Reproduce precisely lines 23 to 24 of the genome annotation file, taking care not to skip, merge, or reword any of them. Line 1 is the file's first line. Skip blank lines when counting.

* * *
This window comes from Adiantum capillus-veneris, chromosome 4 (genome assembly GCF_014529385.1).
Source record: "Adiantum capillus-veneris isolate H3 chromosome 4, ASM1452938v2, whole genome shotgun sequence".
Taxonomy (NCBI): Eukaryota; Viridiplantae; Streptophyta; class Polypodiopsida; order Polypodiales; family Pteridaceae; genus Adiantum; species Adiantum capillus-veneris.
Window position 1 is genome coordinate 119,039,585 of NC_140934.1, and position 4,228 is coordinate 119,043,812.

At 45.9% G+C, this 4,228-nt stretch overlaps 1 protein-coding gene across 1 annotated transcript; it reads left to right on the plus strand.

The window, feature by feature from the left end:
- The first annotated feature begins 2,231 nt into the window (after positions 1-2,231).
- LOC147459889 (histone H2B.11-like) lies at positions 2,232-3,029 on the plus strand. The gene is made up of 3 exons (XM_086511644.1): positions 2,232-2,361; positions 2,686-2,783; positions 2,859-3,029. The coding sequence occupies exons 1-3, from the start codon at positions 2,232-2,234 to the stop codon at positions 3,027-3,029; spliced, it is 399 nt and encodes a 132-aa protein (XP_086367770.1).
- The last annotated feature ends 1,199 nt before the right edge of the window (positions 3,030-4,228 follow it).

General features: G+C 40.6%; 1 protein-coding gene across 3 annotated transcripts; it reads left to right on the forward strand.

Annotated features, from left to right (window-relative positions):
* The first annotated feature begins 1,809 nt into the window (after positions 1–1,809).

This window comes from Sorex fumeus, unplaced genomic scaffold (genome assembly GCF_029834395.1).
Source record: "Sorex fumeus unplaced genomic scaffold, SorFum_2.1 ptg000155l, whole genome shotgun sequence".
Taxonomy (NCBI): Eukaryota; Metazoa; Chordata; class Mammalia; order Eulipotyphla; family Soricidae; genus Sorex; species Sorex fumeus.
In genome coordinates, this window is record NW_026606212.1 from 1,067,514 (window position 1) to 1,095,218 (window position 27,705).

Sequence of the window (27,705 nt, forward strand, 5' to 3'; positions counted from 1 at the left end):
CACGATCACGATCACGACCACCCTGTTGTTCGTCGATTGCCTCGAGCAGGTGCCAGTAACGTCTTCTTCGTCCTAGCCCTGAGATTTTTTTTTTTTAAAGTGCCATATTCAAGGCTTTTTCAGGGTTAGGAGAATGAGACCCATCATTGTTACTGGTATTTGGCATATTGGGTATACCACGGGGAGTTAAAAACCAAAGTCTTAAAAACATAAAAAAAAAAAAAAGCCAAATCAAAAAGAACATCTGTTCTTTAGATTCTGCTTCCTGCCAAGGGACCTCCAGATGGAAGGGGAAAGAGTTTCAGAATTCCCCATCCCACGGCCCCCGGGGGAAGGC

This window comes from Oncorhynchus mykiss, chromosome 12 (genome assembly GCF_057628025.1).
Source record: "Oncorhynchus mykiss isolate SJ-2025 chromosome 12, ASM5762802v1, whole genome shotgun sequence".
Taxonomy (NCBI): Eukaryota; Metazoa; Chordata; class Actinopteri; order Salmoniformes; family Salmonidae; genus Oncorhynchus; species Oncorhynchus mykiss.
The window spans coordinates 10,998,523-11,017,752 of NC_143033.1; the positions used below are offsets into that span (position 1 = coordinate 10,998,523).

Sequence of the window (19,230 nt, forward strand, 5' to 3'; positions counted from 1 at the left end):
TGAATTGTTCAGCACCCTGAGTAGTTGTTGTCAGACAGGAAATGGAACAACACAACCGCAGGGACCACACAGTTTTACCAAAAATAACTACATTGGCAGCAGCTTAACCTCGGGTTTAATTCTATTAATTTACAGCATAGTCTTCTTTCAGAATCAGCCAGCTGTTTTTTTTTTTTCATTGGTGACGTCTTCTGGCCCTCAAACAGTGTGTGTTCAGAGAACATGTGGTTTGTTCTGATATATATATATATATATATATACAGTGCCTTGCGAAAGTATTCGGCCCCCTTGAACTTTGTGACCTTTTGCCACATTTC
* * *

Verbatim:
Sequence of the window (19,230 nt, forward strand, 5' to 3'; positions counted from 1 at the left end):
TGAATTGTTCAGCACCCTGAGTAGTTGTTGTCAGACAGGAAATGGAACAACACAACCGCAGGGACCACACAGTTTTACCAAAAATAACTACATTGGCAGCAGCTTAACCTCGGGTTTAATTCTATTAATTTACAGCATAGTCTTCTTTCAGAATCAGCCAGCTGTTTTTTTTTTTTCATTGGTGACGTCTTCTGGCCCTCAAACAGTGTGTGTTCAGAGAACATGTGGTTTGTTCTGATATATATATATATATATATATACAGTGCCTTGCGAAAGTATTCGGCCCCCTTGAACTTTGTGACCTTTTGCCACATTTC